The Cummer Museum of Art & Gardens is proud to present “Zanele Muholi: Somnyama Ngonyama, Hail The Dark Lioness”, an internationally touring exhibition organized by Autograph, London and curated by Renée Mussai. These magnificent self-portraits were taken throughout the US, and all over the world, as you will note next to each photograph.
The exhibit was brought to Jacksonville, FL due to a redirection caused by the COIVD pandemic. There has not been a more controversial display of blackness since the Augusta Savage showings from Oct. 12, 2018 to Sun., Apr. 7, 2019. The Museum will be the final venue for this exhibition in the United States.
In more than 72 self-portraits and wallpapers, celebrated visual activist Zanele Muholi (South African, b. 1972) uses “their” body as a canvas to confront the deeply personal politics of race and representation in the visual archive. “Their” ongoing series Somnyama Ngonyama, which translates to ‘Hail The Dark Lioness’ from isiZulu, one of the official languages of South Africa, playfully employs the conventions of classical painting, fashion photography and the familiar tropes of ethnographic imagery to rearticulate contemporary identity politics. Each black and white self-portrait asks critical questions about social (in)justice, human rights and contested representations of the Black body.
Muholi states, “I’m reclaiming my blackness, which I feel is continuously performed by the privileged other. My reality is that I do not mimic being Black; it is my skin, and the experience of being Black is deeply entrenched in me. Just like our ancestors, we live as Black people 365 days a year, and we should speak without fear.”
Throughout the series, the dark complexion of Muholi’s skin (intensified through enhanced contrast applied in post-production) becomes the focal point of a profound, multilayered interrogation of beauty, pride, desire, self-care, well-being and the many interlinked phobias and isms navigated daily such as homophobia, transphobia, xenophobia, racism and sexism, to name but a few.
“Zanele Muholi’s visually arresting self-portraits compel viewers to consider timely topics such as contrast, dignity, solidarity, difference, history and activism in meaningful ways,” said Andrea Barnwell Brownlee, Ph.D., the Museum’s George W. and Kathleen I. Gibbs Director and Chief Executive Officer. “Each one invites deep looking and, ultimately, encourages viewers to ask themselves critical questions about empathy, courage and the power of each and every voice.”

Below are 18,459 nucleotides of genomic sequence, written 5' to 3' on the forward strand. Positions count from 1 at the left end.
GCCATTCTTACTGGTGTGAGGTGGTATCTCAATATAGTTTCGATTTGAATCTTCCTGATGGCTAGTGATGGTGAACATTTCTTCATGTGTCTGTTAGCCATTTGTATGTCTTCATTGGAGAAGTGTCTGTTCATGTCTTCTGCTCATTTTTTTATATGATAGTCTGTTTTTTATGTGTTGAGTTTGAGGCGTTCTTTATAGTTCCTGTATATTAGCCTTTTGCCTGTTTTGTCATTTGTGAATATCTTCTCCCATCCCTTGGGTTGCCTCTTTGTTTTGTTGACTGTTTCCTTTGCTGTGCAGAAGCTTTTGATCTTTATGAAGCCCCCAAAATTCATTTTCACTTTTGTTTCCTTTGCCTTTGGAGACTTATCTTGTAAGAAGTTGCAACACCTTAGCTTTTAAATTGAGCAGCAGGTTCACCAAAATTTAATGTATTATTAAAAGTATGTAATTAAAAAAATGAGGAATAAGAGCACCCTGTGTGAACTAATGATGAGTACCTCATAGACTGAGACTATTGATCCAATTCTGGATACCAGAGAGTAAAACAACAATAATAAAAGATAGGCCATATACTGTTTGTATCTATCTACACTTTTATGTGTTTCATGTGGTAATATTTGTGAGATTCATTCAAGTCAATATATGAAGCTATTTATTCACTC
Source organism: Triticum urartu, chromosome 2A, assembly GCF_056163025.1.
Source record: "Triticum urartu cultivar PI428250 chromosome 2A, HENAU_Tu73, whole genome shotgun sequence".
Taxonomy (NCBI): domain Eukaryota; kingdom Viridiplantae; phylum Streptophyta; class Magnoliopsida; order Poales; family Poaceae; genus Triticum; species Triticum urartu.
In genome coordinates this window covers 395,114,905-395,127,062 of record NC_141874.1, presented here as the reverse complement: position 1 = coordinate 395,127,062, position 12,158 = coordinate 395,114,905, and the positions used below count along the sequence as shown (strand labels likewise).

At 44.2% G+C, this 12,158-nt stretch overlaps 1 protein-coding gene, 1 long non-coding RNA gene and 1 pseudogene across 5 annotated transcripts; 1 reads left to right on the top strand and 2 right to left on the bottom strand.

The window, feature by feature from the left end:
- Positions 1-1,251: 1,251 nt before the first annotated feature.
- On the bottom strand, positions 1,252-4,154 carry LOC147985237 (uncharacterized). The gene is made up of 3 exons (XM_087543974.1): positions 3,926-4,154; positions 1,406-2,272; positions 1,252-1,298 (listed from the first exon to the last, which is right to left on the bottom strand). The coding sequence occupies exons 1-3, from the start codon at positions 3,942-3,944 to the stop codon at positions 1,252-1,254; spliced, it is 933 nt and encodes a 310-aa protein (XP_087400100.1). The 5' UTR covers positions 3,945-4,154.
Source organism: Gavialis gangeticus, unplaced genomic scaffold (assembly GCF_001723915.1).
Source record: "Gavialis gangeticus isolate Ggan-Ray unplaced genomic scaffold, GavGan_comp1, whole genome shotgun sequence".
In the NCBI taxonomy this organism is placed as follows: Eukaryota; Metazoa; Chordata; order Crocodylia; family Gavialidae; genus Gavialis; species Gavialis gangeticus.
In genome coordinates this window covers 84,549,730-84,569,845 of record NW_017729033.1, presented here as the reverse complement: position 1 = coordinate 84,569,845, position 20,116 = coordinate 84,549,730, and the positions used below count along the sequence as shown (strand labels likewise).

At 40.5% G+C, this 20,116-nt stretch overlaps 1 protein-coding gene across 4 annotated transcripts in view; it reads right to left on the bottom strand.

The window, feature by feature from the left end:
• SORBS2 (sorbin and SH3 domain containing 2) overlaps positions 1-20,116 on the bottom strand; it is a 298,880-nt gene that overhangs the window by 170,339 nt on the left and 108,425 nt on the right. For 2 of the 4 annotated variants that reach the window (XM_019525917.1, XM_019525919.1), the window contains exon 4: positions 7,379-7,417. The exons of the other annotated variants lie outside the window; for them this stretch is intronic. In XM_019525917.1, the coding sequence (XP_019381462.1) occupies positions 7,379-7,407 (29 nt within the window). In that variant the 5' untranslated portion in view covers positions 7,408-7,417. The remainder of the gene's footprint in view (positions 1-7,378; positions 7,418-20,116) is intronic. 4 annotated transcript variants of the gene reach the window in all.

The exhibition features photographs taken between 2012 - 2019 in cities across Europe, North America, Asia and Africa. Muholi's socially-engaged, radical brand of self-portraiture transforms found objects and quotidian materials into dramatic and historically loaded props, merging the political with the personal, aesthetics with history — often commenting on specific events in South Africa’s past, as well as urgent global concerns pertinent to our present times: scouring pads and latex gloves address themes of domestic servitude while alluding to sexual politics, cultural violence and the often-suffocating prisms of gendered identities. Rubber tires, cable ties or electrical cords invoke forms of social brutality and exploitation; sheets of plastic and polythene draw attention to environmental issues and global waste, while accessories like cowrie shells and beaded fly whisks highlight Western fascinations with clichéd, exoticized representations of African cultures and people.
Gazing defiantly at the camera, Muholi challenges viewers’ perceptions while firmly asserting their cultural and sexual identity on their own terms. When you gaze upon each photo, see what is in plain sight and what might be buried in your own observations. This writer saw a surprising resemblance of Zanele Muholi to songstress Nina Simone.
About Zanele Muholi: Zanele Muholi is a visual activist and photographer based in Johannesburg. Muholi’s self- proclaimed mission is “to re-write a Black queer and trans visual history of South Africa for the world to know of our resistance and existence at the height of hate crimes in South Africa and beyond.”
“They” (Muholi’s preferred pronoun) co-founded the Forum for Empowerment of Women (FEW) in 2002 (www.inkanyiso.org), and in 2009 founded Inkanyiso (www.inkanyiso.org), a forum for queer and visual (activist) media. They continue to train and co-facilitate photography workshops for young women in South African townships, and engage in a variety of community supported programs.
“Zanele Muholi”: Somnyama Ngonyama,
Hail The Dark Lioness
DATES: April 15 – June 20, 2021
Cummer Museum of Art & Gardens
829 Riverside Avenue
Jacksonville, Florida 32204
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